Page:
By the time he reached the back nine all but one of the challengers had drifted away; first de Jonge with a 3-over outward loop, followed in order by Adam Scott with back-to-back bogeys at Nos. 14 and 15, Hunter Mahan who drenched his second shot at the par-5 sixth and finally Van Pelt.

When Woods and Van Pelt reached the 14th tee no one was within a field goal and the two traded birdies and bogeys through the finish line.

On “silent Saturday,” when fans were kept from the golf course because of the debris left behind by Friday’s storm, Van Pelt mused that he felt a little cheated without the normal masses trailing Woods’ every move. On Sunday he was treated to the complete circus.

At the 15th hole the two traded birdies, on No. 16 they both signed for bogeys – Woods’ first miscue in 41 holes – and it was ultimately a flyer from the left rough that cost Van Pelt the title on the penultimate hole.

Woods was flawless on the 72nd hole, a cut driver that sailed 40 yards past Van Pelt’s effort and a drawn 9-iron held against the wind to 12 feet for a two-putt coronation.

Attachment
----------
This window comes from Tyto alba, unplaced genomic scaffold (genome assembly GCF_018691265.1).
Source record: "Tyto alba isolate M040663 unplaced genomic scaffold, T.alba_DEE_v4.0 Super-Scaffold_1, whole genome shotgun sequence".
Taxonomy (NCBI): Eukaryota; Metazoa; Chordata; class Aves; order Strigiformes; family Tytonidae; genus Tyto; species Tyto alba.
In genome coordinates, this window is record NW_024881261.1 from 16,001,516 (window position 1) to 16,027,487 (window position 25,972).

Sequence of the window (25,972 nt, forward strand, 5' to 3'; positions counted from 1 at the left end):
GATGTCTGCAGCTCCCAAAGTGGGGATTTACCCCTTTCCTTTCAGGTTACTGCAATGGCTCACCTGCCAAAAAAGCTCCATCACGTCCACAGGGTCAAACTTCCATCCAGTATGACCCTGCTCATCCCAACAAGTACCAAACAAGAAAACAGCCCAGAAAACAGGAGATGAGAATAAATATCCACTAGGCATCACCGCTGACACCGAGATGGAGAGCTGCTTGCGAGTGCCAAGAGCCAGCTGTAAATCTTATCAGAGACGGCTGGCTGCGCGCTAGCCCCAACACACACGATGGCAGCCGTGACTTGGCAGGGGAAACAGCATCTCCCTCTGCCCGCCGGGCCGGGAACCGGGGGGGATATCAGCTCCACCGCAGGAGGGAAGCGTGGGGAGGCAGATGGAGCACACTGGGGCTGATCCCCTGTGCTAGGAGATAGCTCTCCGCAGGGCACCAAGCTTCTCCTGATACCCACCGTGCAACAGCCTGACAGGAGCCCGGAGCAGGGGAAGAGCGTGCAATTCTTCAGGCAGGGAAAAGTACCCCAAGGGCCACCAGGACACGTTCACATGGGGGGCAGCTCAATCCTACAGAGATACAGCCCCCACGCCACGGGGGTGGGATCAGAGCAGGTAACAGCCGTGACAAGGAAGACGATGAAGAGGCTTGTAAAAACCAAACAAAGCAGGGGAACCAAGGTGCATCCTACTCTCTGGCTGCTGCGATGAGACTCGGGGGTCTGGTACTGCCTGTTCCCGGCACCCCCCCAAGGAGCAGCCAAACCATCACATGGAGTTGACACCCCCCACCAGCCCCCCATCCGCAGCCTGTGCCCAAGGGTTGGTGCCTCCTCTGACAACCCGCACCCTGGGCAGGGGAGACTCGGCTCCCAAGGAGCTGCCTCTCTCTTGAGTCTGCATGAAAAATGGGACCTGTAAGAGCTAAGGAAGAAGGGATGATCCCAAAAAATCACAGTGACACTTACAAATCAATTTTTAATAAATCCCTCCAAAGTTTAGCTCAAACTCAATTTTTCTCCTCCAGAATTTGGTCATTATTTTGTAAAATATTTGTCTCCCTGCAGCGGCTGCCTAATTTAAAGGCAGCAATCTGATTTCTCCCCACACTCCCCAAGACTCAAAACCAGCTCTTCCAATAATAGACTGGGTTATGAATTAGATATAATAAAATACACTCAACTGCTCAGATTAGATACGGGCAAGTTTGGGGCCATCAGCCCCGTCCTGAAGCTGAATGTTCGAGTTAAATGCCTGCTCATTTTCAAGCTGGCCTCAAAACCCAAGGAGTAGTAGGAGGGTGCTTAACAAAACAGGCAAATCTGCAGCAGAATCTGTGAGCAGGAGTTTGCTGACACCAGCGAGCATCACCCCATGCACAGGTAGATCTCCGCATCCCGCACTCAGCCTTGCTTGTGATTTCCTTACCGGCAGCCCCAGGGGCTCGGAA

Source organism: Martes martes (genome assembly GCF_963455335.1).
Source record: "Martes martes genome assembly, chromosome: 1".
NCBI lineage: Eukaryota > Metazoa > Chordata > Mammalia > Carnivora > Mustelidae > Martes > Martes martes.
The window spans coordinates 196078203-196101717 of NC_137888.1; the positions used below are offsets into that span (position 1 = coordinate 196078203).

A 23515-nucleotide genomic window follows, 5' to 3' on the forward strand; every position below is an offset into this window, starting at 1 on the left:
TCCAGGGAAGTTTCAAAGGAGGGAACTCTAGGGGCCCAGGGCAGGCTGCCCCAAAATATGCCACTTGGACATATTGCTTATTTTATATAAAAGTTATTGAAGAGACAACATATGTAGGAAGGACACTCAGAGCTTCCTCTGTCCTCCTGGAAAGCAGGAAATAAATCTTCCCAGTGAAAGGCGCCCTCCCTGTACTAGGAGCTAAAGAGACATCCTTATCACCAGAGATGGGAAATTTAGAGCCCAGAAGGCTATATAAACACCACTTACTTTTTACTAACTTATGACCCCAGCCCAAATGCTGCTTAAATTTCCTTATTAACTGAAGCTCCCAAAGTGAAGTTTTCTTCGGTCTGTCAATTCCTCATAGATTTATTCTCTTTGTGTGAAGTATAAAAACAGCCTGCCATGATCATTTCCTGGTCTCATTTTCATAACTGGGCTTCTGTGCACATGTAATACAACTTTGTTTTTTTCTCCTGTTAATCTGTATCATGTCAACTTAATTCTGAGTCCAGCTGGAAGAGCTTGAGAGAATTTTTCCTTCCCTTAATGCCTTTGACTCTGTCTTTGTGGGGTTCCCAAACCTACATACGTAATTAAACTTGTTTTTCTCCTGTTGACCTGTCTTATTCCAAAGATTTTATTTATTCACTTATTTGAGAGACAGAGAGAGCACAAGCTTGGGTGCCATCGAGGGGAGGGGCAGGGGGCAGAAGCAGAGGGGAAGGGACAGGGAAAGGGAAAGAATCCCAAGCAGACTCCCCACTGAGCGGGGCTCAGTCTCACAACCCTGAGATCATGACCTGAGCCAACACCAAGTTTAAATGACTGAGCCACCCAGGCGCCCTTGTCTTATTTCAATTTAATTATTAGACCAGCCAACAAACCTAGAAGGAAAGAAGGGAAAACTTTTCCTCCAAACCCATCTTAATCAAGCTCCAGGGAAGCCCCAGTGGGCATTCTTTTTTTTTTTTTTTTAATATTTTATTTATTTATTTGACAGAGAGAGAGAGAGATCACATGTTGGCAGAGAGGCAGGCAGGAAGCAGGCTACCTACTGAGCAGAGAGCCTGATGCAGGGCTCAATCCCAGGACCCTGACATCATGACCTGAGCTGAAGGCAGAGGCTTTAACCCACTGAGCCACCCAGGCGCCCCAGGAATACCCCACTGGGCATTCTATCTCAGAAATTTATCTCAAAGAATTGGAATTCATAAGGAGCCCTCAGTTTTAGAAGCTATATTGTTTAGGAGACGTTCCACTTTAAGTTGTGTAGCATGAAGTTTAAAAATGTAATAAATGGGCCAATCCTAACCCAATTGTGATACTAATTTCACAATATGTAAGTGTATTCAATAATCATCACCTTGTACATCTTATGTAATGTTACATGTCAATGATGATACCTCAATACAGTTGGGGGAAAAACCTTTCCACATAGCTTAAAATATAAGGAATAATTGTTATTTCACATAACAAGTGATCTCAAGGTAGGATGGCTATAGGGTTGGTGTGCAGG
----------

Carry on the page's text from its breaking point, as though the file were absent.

“It's a lot of fun. He's an amazing player,” said Van Pelt, who closed with a 71 to finish alone in second place. “That's why you travel 30 weeks a year, why you get up in the morning and you make the sacrifices that you do to have the opportunity to play the best player in the world in the final round with a chance to win a tournament.”

Of the litany of statistics that bear mentioning for Woods – he tied for ninth in putting, tied for 17th in greens in regulation and ninth in strokes-gained putting – it was Woods’ average approach shot distance that stands out. He ranked sixth in that category at Congressional, an improvement of 10 spots over his season average.